Then I saw that my dad was quietly framing the Christmas tree, placing it on a stool in the corner of our little room. As usual, my mother glued long, long chains out of colored paper and used them to decorate the Christmas tree. Tiny apples were hung on it. We will have Christmas, I thought, and fell asleep happily.
According to Anna Rosel-Kicińska, it was the most beautiful Christmas in her life. The Christmas magic consisted not of the table sagging from the food, the abundance of treasures under the tree and the multitude of lights on it. Thanks to Christmas, Poles took their minds away from everyday life and celebrated the time spent with their families.
One thing was definitely different about this Christmas Eve than it used to be. Shepherdess. The Germans introduced a curfew in the occupied country. Whoever stayed on the roads and streets during its validity without the appropriate permit risked his life. How did Poles reconcile these restrictions with the traditional shepherd mass? And there was a way. The liturgy has been moved to the early morning. That is why in many houses, especially those with more people at the table, they feasted, caroled and politicized until dawn. When the clock struck the right time, the party set off for church. After Midnight Mass, everyone went to their homes and went to bed after a very long night.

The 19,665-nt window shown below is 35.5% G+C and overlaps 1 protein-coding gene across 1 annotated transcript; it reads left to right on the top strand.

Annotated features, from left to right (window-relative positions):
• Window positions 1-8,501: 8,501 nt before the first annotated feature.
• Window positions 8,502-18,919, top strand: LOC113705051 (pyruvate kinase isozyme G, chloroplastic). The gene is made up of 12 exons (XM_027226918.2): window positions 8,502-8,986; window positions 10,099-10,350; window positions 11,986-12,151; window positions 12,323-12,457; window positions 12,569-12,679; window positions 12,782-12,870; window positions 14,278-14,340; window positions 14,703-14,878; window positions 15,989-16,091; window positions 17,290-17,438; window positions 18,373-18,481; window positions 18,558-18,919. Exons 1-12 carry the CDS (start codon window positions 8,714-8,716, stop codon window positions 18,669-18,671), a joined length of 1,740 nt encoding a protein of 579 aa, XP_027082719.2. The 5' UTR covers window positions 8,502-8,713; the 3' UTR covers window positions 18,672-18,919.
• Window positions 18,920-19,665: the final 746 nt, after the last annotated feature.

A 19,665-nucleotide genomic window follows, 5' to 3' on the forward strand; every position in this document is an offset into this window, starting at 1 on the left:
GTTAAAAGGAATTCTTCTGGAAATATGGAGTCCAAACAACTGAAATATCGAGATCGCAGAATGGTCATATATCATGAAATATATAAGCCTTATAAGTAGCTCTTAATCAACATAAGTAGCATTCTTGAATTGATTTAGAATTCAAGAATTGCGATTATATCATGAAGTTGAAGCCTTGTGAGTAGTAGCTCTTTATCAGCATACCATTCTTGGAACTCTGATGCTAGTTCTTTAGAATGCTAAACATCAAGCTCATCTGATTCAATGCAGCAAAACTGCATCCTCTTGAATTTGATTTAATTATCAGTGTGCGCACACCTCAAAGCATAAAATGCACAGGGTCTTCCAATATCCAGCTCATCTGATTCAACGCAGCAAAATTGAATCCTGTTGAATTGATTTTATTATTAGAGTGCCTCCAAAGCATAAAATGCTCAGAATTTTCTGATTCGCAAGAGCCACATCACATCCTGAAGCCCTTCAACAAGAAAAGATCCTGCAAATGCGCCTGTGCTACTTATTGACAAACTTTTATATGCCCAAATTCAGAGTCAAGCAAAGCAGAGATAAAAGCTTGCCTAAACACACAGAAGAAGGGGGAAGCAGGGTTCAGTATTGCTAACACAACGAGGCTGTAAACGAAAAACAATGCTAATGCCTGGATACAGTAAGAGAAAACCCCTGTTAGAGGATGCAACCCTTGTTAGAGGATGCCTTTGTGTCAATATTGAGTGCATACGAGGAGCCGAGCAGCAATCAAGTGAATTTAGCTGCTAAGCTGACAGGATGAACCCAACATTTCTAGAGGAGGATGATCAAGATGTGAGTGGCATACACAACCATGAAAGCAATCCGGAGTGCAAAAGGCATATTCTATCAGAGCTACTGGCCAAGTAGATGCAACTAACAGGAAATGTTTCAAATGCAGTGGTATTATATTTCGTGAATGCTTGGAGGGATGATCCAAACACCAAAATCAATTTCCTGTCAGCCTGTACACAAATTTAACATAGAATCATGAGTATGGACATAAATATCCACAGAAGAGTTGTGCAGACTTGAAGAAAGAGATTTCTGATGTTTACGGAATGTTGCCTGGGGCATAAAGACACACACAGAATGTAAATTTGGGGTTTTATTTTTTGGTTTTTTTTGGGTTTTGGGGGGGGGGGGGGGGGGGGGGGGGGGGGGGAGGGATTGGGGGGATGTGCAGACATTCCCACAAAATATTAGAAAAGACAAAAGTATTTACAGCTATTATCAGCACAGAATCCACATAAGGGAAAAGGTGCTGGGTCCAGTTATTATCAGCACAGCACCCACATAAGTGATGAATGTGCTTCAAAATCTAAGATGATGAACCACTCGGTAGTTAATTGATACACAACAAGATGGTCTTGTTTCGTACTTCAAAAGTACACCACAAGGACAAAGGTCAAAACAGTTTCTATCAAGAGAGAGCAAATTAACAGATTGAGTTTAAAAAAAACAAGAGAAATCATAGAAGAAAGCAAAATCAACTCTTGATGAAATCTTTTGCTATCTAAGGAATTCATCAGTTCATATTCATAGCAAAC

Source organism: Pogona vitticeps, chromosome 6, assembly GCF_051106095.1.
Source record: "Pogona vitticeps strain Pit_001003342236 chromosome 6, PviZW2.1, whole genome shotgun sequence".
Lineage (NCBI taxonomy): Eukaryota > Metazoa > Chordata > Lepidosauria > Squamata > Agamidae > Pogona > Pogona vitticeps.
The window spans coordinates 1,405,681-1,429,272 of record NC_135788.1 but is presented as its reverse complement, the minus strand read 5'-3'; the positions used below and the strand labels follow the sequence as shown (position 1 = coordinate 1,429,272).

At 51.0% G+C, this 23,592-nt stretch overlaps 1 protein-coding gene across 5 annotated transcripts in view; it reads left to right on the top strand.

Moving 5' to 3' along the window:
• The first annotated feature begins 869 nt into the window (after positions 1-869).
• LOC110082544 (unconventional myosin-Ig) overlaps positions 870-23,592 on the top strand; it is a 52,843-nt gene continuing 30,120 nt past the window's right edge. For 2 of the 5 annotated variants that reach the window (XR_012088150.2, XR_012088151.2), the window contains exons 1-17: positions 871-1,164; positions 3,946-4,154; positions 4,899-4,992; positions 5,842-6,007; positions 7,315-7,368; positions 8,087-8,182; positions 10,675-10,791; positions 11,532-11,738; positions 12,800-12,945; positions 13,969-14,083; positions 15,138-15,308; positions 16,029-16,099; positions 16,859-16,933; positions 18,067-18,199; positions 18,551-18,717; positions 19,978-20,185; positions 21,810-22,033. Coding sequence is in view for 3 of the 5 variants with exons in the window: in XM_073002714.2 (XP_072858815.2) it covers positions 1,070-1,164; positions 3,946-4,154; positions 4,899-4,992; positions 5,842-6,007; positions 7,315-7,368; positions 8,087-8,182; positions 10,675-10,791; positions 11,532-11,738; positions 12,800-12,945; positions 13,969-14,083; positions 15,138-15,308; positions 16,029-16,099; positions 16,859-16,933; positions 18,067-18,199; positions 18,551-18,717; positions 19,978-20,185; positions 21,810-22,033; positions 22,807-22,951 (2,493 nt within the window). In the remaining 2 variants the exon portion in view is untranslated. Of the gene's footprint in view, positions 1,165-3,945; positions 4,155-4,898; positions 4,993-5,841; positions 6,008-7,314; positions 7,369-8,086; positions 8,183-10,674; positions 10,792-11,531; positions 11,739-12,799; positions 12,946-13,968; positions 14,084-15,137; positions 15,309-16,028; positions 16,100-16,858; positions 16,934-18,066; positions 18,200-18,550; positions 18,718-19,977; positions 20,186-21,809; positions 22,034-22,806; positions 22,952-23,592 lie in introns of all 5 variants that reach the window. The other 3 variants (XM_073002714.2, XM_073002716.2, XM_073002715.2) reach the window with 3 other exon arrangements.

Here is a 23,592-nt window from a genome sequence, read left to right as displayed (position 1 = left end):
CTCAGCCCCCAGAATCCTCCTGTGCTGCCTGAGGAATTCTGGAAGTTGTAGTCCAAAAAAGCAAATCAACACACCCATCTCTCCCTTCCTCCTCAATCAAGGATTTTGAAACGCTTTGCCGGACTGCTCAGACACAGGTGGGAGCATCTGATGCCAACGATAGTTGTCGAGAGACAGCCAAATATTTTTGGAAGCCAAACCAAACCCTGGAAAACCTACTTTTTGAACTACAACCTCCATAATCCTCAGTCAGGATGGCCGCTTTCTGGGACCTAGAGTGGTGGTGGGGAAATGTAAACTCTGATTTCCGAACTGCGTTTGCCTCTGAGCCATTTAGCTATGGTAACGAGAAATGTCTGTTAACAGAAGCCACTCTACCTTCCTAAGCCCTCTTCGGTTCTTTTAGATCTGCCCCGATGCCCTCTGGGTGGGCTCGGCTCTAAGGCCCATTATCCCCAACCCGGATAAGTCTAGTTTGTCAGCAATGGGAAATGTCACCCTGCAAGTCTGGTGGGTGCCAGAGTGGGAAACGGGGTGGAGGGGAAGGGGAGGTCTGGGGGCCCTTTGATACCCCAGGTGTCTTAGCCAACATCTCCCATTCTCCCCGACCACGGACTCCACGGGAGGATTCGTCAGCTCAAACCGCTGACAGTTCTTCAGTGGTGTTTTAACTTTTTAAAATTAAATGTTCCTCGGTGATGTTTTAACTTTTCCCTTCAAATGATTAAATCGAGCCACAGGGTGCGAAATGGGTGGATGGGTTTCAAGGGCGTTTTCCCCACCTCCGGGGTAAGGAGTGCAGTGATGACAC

"Okupacja od Kuchni" is a moving story about the times when illegal pig slaughtering could lead to Auschwitz, vegetables were grown in the courtyards of tenement houses, and used coffee grounds were traded on the black market. It is also an amazing cookbook:full of original recipes and practical tips from 1939-1945. We recommend!